Monday, September 28, 2009

A Method to the Madness Workshop

I’ve been a very busy little bee creating a workshop that I’m instructing in my Studio in a couple of weeks. I’m calling it “A Method to the Madness” and it’s about using familiar weave structures in unfamiliar ways. It’s been an amazing learning experience creating all original drafts and the accompanying binder. Because this is the workshops ‘maiden voyage’ I’ve broken it down into two sessions with six weaves each to accommodate my space. To make it a great experience for all of us I have decided start with warped looms, so guess what daughter Ngaire and I have been doing! I plan to present the second six weaves in January and have it all tested out and working wonderfully by spring.

Sorry about the quality of the photos, I think my camera battery is telling me something.
This is the third Turned Taqueté scarf in the series I've been working on of late. I change the warp order to various gold/red/amber stripes rather than an A/B series with completmentary colours and have used black every other thread and have also used black weft. This is the same threading and tie up as the previous two scarves but I have simplified the treadling. It's still on eight shafts, but the colours are very dramatic and the pattern is jumping right off the loom!Here’s a close up so you can see the three thread floats which are a characteristics of the weave. September seems to have flown by! We have been having the most amazing days which are between 25 and 30 C and lovely cool nights that are plummeting toward frost. This has kept me away from the computer and out in the garden trying to preserve the last of my veggies. Last night the frost got the patty pan squash, but as you can see it’s still setting flowers! I have late season raspberries and they are still going nuts! Sorry about the quality of the photo, but the grass was wet and I didn't want walk any closer. Mea Culpa!And I don’t even want to talk about the cherry tomatoes which are still going strong. We made a new garden bed in the front yard this spring so today it’s time to populate it with bulbs for next year – I’m sticking to a pink, purple and white theme. Now to find the time to plant them...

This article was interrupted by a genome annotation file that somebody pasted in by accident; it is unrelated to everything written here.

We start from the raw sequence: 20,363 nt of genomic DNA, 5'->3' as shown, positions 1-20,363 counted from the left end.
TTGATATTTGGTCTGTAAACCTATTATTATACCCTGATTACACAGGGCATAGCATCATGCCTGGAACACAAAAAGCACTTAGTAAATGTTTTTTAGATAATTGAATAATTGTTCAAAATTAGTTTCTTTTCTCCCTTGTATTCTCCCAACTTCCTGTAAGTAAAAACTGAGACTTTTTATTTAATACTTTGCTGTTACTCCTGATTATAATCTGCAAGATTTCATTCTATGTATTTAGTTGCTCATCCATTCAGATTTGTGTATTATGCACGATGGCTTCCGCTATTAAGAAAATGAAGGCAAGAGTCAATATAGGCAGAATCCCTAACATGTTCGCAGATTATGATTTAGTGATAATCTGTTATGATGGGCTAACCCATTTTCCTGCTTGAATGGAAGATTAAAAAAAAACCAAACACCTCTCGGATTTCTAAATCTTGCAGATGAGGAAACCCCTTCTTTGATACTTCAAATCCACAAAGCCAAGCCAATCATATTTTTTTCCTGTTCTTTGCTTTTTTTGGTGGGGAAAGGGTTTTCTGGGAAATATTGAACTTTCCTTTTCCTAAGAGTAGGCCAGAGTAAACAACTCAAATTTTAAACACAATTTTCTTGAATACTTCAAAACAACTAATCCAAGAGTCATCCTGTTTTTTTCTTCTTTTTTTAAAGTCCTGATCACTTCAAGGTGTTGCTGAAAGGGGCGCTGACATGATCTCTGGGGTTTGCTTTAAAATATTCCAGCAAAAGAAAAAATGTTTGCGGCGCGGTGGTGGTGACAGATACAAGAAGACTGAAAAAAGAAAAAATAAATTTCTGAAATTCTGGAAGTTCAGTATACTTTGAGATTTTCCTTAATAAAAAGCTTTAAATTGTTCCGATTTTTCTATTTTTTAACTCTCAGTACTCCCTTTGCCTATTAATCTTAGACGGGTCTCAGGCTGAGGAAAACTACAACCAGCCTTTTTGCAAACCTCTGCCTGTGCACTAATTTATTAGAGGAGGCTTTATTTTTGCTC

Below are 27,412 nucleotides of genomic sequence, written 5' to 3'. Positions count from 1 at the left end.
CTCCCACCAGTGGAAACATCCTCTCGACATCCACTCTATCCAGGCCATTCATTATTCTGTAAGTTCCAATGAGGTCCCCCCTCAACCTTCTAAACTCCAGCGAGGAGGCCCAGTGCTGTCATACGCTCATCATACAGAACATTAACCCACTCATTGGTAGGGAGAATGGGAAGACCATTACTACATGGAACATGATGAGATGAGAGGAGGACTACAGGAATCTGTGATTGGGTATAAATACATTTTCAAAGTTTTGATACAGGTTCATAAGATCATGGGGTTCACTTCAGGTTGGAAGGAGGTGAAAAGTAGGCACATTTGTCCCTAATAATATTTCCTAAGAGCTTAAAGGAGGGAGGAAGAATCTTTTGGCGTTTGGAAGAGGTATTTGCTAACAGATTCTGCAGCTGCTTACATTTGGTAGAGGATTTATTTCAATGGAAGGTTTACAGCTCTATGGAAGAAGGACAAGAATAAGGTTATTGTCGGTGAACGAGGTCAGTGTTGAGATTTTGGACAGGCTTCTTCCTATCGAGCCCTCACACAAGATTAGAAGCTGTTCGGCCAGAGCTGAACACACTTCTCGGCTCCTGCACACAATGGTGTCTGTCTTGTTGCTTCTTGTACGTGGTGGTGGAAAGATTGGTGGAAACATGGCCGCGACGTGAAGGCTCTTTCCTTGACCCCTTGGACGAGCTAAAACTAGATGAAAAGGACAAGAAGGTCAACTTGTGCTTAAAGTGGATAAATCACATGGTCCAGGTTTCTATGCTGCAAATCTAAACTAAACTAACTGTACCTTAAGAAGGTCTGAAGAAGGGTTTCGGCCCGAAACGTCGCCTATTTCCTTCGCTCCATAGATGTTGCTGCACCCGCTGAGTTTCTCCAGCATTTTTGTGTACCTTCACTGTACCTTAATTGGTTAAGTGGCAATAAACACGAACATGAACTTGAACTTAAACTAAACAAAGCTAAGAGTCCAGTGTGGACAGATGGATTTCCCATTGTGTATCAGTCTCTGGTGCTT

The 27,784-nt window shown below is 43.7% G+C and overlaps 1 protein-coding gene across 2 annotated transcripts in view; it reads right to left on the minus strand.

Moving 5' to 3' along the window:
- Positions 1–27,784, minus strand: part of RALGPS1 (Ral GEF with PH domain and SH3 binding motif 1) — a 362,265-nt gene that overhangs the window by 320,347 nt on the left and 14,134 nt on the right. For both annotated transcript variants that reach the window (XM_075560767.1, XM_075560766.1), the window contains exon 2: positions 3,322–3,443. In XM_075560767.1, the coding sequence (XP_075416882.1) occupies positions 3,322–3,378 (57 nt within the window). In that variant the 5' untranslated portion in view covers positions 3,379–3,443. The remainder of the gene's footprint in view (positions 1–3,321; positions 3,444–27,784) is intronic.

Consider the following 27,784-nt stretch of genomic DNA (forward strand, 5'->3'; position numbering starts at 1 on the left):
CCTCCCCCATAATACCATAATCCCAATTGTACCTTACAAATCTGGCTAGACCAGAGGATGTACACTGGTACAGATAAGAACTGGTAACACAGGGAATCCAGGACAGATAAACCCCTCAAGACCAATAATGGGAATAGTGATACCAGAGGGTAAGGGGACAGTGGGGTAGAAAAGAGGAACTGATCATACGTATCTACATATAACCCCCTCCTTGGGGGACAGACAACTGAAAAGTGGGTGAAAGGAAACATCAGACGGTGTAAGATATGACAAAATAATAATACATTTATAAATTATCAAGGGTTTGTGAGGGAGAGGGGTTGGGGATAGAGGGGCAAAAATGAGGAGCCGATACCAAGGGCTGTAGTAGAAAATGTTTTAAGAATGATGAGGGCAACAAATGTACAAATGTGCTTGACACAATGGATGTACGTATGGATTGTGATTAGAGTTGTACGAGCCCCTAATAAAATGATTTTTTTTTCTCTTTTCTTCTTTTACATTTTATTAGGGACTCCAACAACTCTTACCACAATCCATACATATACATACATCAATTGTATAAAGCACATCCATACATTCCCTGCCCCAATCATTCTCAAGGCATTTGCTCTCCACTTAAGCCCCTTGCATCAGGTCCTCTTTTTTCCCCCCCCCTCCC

Monday, September 21, 2009

Finnish Lace Scarf with Fishtail Braiding

A couple of days before the Salmon Arm Sheep to Shawl, I found out that I was going to be the weaver this year. I was excited and very, very nervous as I have never worked with wool before. In a happy coincidence I had an empty loom so Mum had the great idea to put on a wool warp using the same pattern so I could get in a little practice. This scarf is made with 2/10 Merino in a soft pink with muted orange strips in Finnish Lace. This isn’t the first time that I’ve done Finnish Lace; I did a table runner a while back. This is a very versatile pattern and very easy to weave, which is a great bonus, both as an introduction to wool and as a competition piece. I found wool a little tricky to use because it is so sprongy. My edges looked like a mouse has nibbled the sides but after it was washed a lot of the wonky edges smoothed out. To finish the scarf I did a somewhat different type of braid; it is one that I learned at forestry summer camp when I was small, called a fish tail. I don’t know if that is its real name or not. But it is really pretty, very soft and drapy and a perfect finish for this scarf.
The Sheep to Shawl was a little nerve racking as I found a sleying error after weaving about three inches, so I had to pull everything out and fix the mistake and re-hemstitch, this put our team about 40 minutes behind. Thankfully the team was really helpful and very understanding. I put my head down and my iPod onto some rock and just wove; amazingly we came in on time. I was able to weave with only a few joins as the spinners had lots of time to spin during my downtime so that I got nice fat full bobbins and that was the silver lining to the mistake! I had a great time and our team placed second! This is the competition shawl before it was washed. The warp is handspun coridale with baby camel stripes outlining the lace area.

Thursday, September 17, 2009

Turned Taqueté Scarf Number Two